New Castle County Minimum Wage Workers To See Boost

English: Delaware Counties map

English: Delaware Counties map (Photo credit: Wikipedia)

New Castle County employees who earn minimum wage will soon receive a pay increase to $10.10 an hour under a new plan approved by County Executive Tom Gordon.

Gordon is expected to sign an executive order Tuesday that increases the hourly wage from the current $7.25. Gordon’s move follows President Barack Obama’s executive order last month that increased the minimum wage to $10.10 for thousands of employees who work under federal contracts. Obama is urging Congress to increase the national hourly minimum wage for all Americans to the same level.

Gordon’s executive order will cost the county about $100,000 a year, Chief Administrative Officer David Grimaldi said Monday. At any given time, between 20 and 50 employees in the county’s 1,950-person workforce earn the minimum wage. Many of them are part-time or seasonal workers.

“It’s hard to do anything while earning the minimum wage, let alone raise and feed a family,” Gordon said. “It’s just the least we can do.”

Read more: http://www.delawareonline.com/story/news/politics/2014/03/03/ncco-minimum-wage-workers-to-see-boost/5997653/

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Wilmington, New Castle County Officials Hail New Police Strategy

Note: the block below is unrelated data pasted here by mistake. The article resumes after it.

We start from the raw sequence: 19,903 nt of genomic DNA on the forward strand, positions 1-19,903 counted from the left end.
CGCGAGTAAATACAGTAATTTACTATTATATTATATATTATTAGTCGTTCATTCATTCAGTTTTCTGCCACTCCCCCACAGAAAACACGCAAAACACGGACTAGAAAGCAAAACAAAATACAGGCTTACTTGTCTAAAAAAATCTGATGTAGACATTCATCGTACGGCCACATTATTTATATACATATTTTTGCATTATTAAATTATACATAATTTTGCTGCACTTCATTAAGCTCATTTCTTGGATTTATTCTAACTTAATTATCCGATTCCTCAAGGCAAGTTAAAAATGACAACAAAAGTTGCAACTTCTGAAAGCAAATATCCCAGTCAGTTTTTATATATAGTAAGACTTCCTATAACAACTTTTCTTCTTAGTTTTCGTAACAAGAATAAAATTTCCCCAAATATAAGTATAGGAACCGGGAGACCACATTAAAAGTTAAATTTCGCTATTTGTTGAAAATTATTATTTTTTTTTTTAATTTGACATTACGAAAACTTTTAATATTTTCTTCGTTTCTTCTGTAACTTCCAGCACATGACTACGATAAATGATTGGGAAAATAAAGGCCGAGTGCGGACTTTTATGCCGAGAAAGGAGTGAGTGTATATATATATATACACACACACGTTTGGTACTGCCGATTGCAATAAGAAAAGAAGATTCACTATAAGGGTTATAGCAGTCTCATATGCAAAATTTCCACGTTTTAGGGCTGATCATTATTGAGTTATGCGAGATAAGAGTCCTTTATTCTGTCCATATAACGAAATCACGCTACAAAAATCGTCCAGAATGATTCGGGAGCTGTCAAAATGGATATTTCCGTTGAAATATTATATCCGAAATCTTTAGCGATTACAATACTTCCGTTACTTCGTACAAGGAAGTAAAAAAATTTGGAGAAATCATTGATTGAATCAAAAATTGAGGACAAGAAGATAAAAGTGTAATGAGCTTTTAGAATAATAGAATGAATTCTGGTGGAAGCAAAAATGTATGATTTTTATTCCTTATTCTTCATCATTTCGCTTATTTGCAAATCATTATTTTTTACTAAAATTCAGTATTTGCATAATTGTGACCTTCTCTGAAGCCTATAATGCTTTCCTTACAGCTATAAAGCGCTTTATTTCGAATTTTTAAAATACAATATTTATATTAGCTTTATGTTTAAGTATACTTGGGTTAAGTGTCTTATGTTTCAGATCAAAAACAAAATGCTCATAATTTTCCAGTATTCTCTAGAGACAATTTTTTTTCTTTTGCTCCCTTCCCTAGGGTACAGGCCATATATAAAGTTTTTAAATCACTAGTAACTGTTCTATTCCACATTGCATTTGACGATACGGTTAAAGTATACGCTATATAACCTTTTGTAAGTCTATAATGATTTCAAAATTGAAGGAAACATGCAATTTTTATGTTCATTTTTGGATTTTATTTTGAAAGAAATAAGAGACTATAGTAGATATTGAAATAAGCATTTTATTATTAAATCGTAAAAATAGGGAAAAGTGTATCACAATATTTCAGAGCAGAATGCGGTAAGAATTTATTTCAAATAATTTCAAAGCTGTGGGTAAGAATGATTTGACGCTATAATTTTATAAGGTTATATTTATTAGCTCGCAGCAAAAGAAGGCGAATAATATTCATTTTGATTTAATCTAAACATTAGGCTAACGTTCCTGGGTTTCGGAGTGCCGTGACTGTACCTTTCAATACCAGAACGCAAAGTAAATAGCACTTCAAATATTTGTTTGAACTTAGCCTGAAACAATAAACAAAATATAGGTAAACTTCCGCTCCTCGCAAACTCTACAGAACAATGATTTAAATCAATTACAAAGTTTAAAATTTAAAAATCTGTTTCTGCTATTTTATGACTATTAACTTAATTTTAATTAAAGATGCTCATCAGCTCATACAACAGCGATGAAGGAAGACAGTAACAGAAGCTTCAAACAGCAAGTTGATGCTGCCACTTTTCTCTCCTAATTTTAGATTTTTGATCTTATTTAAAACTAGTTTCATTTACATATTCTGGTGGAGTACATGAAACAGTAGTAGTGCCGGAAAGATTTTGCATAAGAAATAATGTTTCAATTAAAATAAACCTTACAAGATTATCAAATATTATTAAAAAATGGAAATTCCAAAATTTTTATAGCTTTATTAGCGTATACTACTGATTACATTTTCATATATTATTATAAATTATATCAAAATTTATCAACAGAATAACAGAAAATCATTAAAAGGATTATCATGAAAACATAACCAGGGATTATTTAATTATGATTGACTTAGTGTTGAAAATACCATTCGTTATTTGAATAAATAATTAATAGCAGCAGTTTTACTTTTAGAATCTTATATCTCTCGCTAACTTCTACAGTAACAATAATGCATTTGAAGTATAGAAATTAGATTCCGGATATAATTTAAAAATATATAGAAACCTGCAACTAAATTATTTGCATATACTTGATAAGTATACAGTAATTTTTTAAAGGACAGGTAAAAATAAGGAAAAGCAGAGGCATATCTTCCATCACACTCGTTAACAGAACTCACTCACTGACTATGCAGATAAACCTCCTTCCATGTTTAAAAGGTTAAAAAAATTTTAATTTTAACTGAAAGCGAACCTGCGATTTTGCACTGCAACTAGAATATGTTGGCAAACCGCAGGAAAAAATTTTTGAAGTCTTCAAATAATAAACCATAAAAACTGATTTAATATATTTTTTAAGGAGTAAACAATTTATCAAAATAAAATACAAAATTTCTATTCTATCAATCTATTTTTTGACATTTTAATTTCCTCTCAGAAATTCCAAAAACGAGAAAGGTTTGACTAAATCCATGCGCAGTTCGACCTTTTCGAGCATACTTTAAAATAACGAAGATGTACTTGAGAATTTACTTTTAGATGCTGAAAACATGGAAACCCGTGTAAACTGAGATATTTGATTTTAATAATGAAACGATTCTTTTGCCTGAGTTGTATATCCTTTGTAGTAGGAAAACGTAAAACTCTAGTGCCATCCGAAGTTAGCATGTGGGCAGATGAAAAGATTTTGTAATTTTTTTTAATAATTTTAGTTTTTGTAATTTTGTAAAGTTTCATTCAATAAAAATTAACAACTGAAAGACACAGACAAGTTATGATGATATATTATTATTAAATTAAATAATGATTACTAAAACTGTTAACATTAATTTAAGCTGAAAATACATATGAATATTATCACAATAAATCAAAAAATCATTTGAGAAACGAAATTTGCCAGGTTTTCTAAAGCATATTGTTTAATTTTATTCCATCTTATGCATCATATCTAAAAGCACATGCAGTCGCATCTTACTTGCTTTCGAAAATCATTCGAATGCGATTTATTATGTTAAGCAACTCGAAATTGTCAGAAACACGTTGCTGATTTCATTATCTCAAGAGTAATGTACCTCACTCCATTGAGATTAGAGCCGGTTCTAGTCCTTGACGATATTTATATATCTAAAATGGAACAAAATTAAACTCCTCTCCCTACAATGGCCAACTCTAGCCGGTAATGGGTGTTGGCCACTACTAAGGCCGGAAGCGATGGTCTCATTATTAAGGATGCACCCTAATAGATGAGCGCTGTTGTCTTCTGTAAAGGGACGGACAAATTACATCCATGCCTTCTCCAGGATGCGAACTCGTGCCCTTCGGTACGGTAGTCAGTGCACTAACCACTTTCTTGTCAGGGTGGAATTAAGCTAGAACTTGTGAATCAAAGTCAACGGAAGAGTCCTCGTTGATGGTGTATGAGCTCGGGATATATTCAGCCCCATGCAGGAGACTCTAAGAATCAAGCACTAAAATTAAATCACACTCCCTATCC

Map of Delaware

Map of Delaware (Photo credit: Wikipedia)

WILMINGTON, DE — As dozens of Wilmington and New Castle County police officers were sworn into adjoining jurisdictions Friday, officials championed a new level of cooperation among law enforcement agencies.

“We have to team up, we have to work together,” county police Chief Elmer Setting said. “And the idea that we’re driving up to an invisible line and turning around is not a good thing. We’ve got to be able to go over those lines.”

Those words might have been a bit of overselling the change, considering state law already allows police to pursue anyone suspected of committing a felony, misdemeanor or motor vehicle code violation anywhere within the state regardless of original jurisdiction.

Even with that in mind, Ken Haas, a professor of criminology and criminal justice at the University of Delaware, believes the move could ease the tribalism and competitiveness often found among law enforcement agencies. That could lead to an increased emphasis on getting the job done instead of confrontations about who should get credit, he said.

Read more: http://www.delawareonline.com/article/20130504/NEWS/305040032/Crossing-lines-public-safety?nclick_check=1